19. Energy Frontier Research Center Center for Materials Science of Nuclear

    Broader source: All U.S. Department of Energy (DOE) Office Webpages (Extended Search)

    Fuels (Technical Report) | SciTech Connect Technical Report: Energy Frontier Research Center Center for Materials Science of Nuclear Fuels Citation Details In-Document Search Title: Energy Frontier Research Center Center for Materials Science of Nuclear Fuels Scientific Successes * The first phonon density of states (PDOS) measurements for UO2 to include anharmonicity were obtained using time-of-flight inelastic neutron scattering at the Spallation Neutron Source (SNS), and an innovative,

  20. Center for Nanophase Materials Sciences (CNMS) - Proposal Review Committee

    Broader source: All U.S. Department of Energy (DOE) Office Webpages (Extended Search)

    PROPOSAL REVIEW COMMITTEE Center for Nanophase Materials Sciences Dr. Mark Aindow Department of Materials Science and Engineering University of Connecticut Dr. Marin Alexe Department of Physics University of Warwick Professor Rodney Andrews Director, Center for Applied Energy Research University of Kentucky Dr. Gaurav Arya Department of Nanoengineering University of California, San Diego Professor Perla B. Balbuena Department of Chemical Engineering Texas A&M University Dr. Kenneth J. Balkus

  1. Center for Nanophase Materials Sciences - Newsletter January...

    Broader source: All U.S. Department of Energy (DOE) Office Webpages (Extended Search)

    CNMS Updates The CNMS has a new director Sean Smith from the University of Queensland in Australia has accepted the position of director for the Center for Nanophase Materials...

  2. Polymer/Elastomer and Composite Material Science

    Broader source: Energy.gov [DOE]

    Presentation by Kevin Simmons, Pacific Northwest National Laboratory, at the U.S. Department of Energy's Polymer and Composite Materials Meeting, held October 17-18, 2012, in Washington, D.C.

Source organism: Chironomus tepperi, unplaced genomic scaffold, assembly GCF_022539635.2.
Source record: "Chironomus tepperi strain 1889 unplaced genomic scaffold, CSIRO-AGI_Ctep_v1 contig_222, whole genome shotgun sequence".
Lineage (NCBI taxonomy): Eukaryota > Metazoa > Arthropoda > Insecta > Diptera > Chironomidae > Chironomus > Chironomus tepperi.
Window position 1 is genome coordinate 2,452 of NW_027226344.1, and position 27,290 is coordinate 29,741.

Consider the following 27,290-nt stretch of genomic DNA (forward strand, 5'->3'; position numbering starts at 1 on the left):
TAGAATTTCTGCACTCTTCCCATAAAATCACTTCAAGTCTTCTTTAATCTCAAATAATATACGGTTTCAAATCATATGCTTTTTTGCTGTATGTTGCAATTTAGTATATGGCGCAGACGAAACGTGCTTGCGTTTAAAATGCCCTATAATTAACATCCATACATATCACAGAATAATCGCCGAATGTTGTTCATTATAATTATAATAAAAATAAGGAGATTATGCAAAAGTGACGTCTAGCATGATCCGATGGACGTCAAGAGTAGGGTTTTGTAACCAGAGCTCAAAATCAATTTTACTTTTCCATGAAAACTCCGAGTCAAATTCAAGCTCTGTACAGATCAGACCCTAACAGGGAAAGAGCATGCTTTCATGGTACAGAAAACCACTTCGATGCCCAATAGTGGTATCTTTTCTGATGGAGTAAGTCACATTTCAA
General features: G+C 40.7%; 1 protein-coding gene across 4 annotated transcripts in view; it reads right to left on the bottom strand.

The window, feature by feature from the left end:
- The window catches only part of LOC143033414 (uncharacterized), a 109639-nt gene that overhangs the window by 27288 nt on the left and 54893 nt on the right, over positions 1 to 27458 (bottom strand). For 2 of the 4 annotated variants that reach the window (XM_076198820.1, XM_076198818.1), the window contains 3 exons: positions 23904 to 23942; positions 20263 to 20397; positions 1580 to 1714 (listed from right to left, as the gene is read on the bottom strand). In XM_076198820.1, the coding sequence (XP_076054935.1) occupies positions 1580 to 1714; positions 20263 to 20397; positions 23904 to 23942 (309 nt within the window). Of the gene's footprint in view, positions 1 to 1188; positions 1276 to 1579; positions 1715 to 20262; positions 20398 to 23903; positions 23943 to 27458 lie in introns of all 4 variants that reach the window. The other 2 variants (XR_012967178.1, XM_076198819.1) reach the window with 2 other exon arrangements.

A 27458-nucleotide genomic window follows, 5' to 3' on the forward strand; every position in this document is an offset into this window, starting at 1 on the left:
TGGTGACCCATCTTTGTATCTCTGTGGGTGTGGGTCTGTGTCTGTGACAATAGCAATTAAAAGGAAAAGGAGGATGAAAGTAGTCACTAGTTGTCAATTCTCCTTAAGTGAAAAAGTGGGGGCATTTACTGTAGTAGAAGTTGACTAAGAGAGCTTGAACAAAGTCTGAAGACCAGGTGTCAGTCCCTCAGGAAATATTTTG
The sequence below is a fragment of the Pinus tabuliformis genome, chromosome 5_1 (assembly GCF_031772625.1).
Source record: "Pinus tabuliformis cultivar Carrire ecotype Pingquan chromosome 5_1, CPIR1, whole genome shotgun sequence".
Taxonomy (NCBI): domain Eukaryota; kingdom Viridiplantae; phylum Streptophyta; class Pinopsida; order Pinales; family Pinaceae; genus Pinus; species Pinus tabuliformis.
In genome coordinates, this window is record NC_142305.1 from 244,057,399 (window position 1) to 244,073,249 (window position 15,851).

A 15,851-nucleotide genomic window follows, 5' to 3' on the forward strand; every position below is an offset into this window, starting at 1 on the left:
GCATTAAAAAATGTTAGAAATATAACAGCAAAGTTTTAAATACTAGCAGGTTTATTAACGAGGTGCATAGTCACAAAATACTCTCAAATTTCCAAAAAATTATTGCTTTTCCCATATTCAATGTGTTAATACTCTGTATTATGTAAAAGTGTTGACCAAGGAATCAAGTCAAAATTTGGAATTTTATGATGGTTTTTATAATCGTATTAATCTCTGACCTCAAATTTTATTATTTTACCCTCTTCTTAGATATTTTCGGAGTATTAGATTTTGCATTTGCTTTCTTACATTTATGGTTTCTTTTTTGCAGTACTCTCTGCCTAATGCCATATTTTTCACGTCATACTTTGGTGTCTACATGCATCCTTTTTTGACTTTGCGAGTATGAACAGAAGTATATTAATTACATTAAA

3. Center for Nanophase Materials Sciences - Newsletter January...

    Broader source: All U.S. Department of Energy (DOE) Office Webpages (Extended Search)

    were recently purchased with American Recovery and Reinvestment Act funds, including new SEM and TEMSTEM capabilities for soft materials, small-angle x-ray scattering, and in the...

  4. Materials Sciences and Engineering (MSE) Division Homepage |...

    Office of Science (SC) Website

    This knowledge serves as a basis for the development of new materials for the generation, storage, and use of energy and for mitigation of the environmental impacts of energy use. ...

  5. UNCLASSIFIED Institute for Materials Science Lecture Series

    Broader source: All U.S. Department of Energy (DOE) Office Webpages (Extended Search)

    Dr. Igor Altfeder Air Force Research Laboratory Dayton, Ohio Scanning Tunneling Microscopy of Phonon Standing Waves Tuesday, March 8, 2016 2:30 - 3:30 pm MSL Auditorium (TA-03 - Bldg 1698 - Room A103) Abstract: Previous STM studies of coherent wave processes at the nanoscale have resulted in a number of breakthroughs related to electron standing waves on surfaces. The experimental discovery of atomic scale phonon standing waves opens a new page in this rapidly developing research field. Using

  6. DOE fundamentals handbook: Material science. Volume 1

    SciTech Connect (OSTI)

    Not Available

    1993-01-01

    This handbook was developed to assist nuclear facility operating contractors in providing operators, maintenance personnel, and the technical staff with the necessary fundamentals training to ensure a basic understanding of the structure and properties of metals. This volume contains the two modules: structure of metals (bonding, common lattic types, grain structure/boundary, polymorphis, alloys, imperfections in metals) and properties of metals (stress, strain, Young modulus, stress-strain relation, physical properties, working of metals, corrosion, hydrogen embrittlement, tritium/material compatibility).

  7. UNCLASSIFIED Institute for Materials Science Sponsored Seminar

    Broader source: All U.S. Department of Energy (DOE) Office Webpages (Extended Search)